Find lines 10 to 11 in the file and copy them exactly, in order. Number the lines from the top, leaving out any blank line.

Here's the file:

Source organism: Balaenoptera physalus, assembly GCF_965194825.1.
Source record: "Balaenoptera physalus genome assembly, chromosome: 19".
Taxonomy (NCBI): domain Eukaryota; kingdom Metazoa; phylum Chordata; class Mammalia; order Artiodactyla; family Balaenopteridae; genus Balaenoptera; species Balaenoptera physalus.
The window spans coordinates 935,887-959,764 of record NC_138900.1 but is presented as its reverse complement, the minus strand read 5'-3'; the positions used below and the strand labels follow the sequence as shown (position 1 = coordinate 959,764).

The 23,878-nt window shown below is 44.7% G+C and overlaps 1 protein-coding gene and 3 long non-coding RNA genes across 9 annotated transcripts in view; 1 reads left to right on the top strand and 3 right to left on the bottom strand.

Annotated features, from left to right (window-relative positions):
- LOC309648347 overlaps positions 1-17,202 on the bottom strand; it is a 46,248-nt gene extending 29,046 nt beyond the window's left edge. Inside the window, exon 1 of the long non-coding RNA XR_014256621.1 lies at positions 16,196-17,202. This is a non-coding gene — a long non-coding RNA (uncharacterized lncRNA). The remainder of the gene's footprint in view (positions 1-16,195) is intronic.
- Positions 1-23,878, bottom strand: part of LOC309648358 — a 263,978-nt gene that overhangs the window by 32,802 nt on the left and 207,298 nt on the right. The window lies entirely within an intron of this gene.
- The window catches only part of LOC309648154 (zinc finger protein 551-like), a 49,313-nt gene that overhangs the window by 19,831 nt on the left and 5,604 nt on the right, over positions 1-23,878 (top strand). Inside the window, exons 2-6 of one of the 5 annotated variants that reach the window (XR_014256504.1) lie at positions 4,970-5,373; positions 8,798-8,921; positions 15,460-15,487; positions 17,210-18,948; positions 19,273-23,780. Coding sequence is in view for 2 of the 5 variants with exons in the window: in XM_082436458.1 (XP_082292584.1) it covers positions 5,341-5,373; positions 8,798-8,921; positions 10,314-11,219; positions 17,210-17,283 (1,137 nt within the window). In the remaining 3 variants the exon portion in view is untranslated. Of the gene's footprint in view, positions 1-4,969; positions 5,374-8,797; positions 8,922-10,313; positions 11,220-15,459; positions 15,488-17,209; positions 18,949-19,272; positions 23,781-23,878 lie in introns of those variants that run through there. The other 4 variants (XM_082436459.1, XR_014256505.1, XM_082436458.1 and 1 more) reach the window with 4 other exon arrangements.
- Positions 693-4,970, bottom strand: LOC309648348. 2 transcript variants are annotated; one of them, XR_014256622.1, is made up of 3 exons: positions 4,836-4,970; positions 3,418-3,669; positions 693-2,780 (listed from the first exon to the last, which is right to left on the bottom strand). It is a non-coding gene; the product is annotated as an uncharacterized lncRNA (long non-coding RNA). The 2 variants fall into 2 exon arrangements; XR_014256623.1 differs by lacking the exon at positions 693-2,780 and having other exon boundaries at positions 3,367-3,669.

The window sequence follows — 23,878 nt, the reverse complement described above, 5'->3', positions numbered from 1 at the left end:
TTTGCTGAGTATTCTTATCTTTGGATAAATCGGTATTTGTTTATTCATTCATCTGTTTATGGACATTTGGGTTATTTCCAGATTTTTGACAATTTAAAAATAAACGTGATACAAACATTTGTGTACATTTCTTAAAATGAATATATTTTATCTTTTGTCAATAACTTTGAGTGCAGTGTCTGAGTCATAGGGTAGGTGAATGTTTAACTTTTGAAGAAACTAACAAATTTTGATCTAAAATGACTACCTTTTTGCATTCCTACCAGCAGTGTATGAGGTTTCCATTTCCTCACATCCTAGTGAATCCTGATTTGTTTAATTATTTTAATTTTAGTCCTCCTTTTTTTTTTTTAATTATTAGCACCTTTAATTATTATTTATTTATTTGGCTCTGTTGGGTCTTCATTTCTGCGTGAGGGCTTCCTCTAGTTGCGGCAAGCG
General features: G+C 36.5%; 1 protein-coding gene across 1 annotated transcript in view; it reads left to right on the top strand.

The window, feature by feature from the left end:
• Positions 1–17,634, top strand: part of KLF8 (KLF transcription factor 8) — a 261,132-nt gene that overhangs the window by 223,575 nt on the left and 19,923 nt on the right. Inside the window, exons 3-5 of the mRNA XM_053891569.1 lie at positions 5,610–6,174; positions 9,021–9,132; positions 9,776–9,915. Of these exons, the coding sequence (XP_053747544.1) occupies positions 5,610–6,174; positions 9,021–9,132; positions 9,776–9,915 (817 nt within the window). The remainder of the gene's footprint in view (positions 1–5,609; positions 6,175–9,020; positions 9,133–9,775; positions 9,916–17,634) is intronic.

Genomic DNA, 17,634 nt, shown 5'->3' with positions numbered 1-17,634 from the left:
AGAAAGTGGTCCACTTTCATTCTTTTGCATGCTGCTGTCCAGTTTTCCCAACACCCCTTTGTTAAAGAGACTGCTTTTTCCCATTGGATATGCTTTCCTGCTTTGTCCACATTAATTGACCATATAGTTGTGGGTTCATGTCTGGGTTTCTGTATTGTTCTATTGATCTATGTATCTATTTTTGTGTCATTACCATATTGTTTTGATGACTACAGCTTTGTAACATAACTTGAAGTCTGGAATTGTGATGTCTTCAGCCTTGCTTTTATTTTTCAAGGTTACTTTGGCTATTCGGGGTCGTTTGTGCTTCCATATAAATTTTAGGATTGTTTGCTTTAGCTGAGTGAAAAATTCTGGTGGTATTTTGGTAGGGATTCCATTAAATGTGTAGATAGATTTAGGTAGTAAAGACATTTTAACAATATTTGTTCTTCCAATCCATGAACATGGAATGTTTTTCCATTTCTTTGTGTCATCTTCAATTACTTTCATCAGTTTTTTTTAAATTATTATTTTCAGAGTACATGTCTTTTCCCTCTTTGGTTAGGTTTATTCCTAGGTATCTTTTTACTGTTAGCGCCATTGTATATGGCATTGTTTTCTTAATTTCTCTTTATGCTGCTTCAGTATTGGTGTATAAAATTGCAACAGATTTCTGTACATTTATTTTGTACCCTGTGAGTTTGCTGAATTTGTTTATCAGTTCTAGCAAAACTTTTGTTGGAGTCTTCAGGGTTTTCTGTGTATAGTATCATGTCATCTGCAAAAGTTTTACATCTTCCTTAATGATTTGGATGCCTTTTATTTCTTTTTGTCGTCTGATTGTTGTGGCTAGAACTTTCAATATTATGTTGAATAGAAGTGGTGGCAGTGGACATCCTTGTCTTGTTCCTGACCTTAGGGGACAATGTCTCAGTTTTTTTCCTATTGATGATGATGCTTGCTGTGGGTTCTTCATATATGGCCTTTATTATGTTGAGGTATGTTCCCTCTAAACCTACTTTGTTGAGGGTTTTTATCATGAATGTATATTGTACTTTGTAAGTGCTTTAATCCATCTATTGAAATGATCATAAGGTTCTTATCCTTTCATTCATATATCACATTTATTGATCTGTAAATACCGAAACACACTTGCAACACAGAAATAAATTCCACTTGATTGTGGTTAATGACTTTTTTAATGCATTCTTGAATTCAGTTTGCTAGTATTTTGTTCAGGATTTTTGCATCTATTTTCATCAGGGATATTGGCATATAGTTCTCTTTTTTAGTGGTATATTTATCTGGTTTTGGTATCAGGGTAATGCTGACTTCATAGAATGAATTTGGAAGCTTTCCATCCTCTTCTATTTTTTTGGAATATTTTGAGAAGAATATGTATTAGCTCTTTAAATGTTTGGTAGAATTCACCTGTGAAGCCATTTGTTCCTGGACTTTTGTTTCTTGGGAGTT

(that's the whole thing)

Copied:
- Positions 693-4,970, bottom strand: LOC309648348. 2 transcript variants are annotated; one of them, XR_014256622.1, is made up of 3 exons: positions 4,836-4,970; positions 3,418-3,669; positions 693-2,780 (listed from the first exon to the last, which is right to left on the bottom strand). It is a non-coding gene; the product is annotated as an uncharacterized lncRNA (long non-coding RNA). The 2 variants fall into 2 exon arrangements; XR_014256623.1 differs by lacking the exon at positions 693-2,780 and having other exon boundaries at positions 3,367-3,669.

The window sequence follows — 23,878 nt, the reverse complement described above, 5'->3', positions numbered from 1 at the left end: